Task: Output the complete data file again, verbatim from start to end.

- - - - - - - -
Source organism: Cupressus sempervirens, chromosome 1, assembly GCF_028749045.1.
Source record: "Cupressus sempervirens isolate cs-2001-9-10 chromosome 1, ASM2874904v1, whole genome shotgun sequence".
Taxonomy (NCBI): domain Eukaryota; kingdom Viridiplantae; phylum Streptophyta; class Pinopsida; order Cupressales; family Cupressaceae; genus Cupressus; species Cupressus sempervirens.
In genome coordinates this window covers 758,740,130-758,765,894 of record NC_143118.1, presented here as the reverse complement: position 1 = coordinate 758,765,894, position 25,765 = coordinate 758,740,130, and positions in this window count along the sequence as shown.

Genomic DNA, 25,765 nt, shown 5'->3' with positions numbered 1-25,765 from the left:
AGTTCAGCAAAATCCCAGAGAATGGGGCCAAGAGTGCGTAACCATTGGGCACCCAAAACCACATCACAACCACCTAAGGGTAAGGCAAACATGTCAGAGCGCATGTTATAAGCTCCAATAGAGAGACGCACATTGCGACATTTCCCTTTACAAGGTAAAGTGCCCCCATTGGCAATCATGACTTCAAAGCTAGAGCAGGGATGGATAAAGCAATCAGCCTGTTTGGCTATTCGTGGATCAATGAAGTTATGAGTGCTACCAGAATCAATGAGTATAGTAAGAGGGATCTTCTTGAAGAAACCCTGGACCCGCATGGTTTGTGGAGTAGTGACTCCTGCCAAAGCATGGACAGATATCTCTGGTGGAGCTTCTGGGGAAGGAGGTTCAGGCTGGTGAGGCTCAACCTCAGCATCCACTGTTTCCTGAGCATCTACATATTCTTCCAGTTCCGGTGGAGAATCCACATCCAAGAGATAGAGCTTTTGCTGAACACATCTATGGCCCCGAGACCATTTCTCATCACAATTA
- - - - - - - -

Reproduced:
Source organism: Cupressus sempervirens, chromosome 1, assembly GCF_028749045.1.
Source record: "Cupressus sempervirens isolate cs-2001-9-10 chromosome 1, ASM2874904v1, whole genome shotgun sequence".
Taxonomy (NCBI): domain Eukaryota; kingdom Viridiplantae; phylum Streptophyta; class Pinopsida; order Cupressales; family Cupressaceae; genus Cupressus; species Cupressus sempervirens.
In genome coordinates this window covers 758,740,130-758,765,894 of record NC_143118.1, presented here as the reverse complement: position 1 = coordinate 758,765,894, position 25,765 = coordinate 758,740,130, and positions in this window count along the sequence as shown.

Genomic DNA, 25,765 nt, shown 5'->3' with positions numbered 1-25,765 from the left:
AGTTCAGCAAAATCCCAGAGAATGGGGCCAAGAGTGCGTAACCATTGGGCACCCAAAACCACATCACAACCACCTAAGGGTAAGGCAAACATGTCAGAGCGCATGTTATAAGCTCCAATAGAGAGACGCACATTGCGACATTTCCCTTTACAAGGTAAAGTGCCCCCATTGGCAATCATGACTTCAAAGCTAGAGCAGGGATGGATAAAGCAATCAGCCTGTTTGGCTATTCGTGGATCAATGAAGTTATGAGTGCTACCAGAATCAATGAGTATAGTAAGAGGGATCTTCTTGAAGAAACCCTGGACCCGCATGGTTTGTGGAGTAGTGACTCCTGCCAAAGCATGGACAGATATCTCTGGTGGAGCTTCTGGGGAAGGAGGTTCAGGCTGGTGAGGCTCAACCTCAGCATCCACTGTTTCCTGAGCATCTACATATTCTTCCAGTTCCGGTGGAGAATCCACATCCAAGAGATAGAGCTTTTGCTGAACACATCTATGGCCCCGAGACCATTTCTCATCACAATTA